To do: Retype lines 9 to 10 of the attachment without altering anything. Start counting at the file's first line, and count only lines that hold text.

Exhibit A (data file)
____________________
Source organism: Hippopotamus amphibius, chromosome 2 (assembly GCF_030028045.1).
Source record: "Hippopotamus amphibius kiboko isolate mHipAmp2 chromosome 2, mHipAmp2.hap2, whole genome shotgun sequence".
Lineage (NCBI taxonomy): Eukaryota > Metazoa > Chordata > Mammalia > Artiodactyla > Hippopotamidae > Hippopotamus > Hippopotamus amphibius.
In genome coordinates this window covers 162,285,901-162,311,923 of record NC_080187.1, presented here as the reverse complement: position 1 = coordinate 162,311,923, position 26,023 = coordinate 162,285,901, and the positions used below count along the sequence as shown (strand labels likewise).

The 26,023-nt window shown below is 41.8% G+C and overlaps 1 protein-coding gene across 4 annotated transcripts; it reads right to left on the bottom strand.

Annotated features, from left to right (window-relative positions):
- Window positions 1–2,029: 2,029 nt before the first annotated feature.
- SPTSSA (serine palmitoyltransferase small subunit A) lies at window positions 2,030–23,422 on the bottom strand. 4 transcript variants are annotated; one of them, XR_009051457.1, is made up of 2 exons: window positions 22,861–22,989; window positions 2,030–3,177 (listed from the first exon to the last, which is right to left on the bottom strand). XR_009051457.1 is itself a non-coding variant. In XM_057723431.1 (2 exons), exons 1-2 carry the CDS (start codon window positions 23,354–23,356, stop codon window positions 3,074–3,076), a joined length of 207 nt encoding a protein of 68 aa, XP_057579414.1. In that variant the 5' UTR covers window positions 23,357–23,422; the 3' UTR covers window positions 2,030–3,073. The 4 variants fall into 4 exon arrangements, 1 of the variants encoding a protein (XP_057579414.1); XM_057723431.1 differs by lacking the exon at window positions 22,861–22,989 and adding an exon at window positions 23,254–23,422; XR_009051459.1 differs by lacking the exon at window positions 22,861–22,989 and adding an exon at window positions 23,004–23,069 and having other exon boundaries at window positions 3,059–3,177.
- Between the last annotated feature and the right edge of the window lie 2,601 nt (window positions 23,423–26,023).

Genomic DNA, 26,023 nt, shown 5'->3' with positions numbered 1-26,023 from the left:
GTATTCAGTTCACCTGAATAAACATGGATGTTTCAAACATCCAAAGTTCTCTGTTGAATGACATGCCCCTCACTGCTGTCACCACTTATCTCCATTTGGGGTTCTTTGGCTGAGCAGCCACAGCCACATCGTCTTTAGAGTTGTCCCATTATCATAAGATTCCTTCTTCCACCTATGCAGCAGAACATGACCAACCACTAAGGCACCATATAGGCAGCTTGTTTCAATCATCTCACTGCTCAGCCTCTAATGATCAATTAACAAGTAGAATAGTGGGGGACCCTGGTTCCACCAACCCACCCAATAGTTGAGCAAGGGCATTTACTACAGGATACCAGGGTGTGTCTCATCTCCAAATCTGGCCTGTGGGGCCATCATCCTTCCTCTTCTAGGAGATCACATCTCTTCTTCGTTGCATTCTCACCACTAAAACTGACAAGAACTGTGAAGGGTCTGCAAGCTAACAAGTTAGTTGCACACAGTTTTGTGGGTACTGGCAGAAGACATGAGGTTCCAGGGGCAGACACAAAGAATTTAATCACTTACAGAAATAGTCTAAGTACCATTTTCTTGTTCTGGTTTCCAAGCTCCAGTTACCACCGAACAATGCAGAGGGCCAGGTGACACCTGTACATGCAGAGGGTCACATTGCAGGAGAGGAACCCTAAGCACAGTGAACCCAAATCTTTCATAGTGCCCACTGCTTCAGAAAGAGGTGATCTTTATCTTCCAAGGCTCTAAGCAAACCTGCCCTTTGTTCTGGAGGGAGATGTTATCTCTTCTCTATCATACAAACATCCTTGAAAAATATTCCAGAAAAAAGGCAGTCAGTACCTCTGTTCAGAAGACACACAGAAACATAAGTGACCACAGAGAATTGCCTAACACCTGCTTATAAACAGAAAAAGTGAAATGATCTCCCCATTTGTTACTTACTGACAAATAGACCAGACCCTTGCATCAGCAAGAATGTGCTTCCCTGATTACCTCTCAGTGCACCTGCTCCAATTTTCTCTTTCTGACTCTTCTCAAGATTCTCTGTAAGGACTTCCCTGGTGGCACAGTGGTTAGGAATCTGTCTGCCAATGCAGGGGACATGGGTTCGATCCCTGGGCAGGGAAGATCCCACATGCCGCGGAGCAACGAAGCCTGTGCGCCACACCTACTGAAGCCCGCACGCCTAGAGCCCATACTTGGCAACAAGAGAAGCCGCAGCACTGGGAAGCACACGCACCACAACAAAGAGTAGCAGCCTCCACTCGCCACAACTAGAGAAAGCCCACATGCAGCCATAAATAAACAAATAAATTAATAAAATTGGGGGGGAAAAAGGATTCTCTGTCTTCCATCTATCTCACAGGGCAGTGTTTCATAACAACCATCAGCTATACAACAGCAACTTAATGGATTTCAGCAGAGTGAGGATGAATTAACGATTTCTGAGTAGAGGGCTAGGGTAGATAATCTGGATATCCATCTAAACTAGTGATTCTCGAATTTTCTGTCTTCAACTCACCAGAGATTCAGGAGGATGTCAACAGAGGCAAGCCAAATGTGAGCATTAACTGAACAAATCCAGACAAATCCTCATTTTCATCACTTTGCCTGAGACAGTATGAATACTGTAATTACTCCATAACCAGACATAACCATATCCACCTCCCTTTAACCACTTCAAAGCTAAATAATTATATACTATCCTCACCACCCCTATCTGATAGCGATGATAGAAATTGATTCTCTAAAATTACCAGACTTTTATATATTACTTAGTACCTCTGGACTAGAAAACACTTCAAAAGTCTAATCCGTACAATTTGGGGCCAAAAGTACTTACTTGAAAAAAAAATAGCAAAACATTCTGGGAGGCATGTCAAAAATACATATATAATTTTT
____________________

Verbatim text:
- Between the last annotated feature and the right edge of the window lie 2,601 nt (window positions 23,423–26,023).

Genomic DNA, 26,023 nt, shown 5'->3' with positions numbered 1-26,023 from the left: